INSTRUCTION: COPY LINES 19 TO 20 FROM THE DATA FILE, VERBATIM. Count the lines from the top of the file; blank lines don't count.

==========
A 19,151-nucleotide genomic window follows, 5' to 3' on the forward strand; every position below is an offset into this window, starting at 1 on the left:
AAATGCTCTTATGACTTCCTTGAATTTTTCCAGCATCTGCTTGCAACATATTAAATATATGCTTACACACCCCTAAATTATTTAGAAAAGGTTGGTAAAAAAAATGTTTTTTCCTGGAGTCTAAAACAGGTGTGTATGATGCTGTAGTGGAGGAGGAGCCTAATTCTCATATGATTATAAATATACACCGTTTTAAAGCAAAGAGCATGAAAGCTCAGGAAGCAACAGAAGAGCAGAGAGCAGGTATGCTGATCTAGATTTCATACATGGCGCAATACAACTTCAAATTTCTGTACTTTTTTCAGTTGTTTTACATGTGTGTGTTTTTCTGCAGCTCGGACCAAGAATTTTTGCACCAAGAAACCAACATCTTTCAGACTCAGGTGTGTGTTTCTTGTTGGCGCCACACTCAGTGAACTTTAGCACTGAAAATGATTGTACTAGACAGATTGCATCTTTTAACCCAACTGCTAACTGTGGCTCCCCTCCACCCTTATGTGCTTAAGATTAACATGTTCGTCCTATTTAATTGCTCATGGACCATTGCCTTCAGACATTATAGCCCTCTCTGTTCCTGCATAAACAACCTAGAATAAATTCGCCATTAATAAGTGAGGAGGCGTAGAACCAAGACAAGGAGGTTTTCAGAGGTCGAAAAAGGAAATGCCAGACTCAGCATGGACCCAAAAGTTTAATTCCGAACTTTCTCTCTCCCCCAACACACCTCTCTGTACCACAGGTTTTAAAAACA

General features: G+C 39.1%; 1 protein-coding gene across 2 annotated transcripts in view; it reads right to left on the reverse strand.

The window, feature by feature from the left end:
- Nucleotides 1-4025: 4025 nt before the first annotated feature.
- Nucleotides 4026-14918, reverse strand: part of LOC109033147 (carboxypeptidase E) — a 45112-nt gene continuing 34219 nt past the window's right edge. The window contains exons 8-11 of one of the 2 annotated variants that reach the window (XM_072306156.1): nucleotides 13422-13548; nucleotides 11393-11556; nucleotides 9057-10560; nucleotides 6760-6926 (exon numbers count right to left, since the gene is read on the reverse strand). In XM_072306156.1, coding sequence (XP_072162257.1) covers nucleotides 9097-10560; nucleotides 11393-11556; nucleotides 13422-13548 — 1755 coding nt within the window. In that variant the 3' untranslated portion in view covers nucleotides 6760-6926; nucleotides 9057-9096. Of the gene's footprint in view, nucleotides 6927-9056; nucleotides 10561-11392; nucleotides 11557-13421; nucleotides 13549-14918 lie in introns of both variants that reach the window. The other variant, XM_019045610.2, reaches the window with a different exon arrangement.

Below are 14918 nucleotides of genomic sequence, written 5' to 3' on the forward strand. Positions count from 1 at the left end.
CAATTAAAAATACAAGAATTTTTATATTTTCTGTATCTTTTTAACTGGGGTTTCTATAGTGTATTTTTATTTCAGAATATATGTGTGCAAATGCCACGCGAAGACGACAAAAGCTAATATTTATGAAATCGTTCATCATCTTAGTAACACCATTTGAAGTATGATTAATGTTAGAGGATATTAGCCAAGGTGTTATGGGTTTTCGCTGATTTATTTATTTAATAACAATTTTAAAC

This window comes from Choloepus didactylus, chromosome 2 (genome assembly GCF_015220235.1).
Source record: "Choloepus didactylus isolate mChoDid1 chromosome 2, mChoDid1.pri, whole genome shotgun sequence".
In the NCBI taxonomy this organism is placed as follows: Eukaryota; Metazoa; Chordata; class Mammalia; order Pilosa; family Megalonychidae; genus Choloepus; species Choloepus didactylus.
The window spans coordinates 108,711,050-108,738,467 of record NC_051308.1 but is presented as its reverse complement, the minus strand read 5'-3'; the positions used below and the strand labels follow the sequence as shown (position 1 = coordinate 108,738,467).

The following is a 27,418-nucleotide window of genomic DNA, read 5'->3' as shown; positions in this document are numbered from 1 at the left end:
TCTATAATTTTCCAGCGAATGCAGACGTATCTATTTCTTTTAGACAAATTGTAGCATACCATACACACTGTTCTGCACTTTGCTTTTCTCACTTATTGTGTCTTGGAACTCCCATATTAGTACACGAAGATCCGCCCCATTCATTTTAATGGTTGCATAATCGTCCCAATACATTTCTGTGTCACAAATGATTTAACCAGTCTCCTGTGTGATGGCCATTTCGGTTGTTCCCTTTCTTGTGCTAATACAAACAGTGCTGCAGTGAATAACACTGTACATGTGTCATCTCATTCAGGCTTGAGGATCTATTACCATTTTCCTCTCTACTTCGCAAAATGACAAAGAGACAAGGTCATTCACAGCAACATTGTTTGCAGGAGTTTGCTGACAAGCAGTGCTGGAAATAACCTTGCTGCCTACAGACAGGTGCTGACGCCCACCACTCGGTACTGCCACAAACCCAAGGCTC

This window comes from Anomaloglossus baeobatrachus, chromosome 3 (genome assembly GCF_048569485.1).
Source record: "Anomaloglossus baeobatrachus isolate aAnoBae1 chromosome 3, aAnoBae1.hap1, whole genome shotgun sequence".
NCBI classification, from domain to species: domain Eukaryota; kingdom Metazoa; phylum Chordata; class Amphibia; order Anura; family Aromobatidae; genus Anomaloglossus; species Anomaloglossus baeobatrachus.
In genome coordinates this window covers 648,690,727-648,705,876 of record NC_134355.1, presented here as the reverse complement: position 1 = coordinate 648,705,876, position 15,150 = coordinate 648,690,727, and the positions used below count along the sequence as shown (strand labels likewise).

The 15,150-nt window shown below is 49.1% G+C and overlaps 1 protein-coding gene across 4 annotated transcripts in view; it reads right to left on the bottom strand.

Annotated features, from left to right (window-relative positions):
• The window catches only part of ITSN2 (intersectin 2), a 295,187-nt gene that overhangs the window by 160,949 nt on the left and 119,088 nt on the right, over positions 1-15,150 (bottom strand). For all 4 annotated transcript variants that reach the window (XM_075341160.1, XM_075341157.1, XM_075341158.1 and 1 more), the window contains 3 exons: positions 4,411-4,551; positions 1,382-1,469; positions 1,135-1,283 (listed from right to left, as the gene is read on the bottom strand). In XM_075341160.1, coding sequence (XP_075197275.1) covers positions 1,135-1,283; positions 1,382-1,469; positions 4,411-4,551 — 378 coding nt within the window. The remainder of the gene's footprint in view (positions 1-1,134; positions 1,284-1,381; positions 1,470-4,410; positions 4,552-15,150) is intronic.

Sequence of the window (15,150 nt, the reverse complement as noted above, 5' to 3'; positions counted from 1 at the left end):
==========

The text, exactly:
The 15,150-nt window shown below is 49.1% G+C and overlaps 1 protein-coding gene across 4 annotated transcripts in view; it reads right to left on the bottom strand.

Annotated features, from left to right (window-relative positions):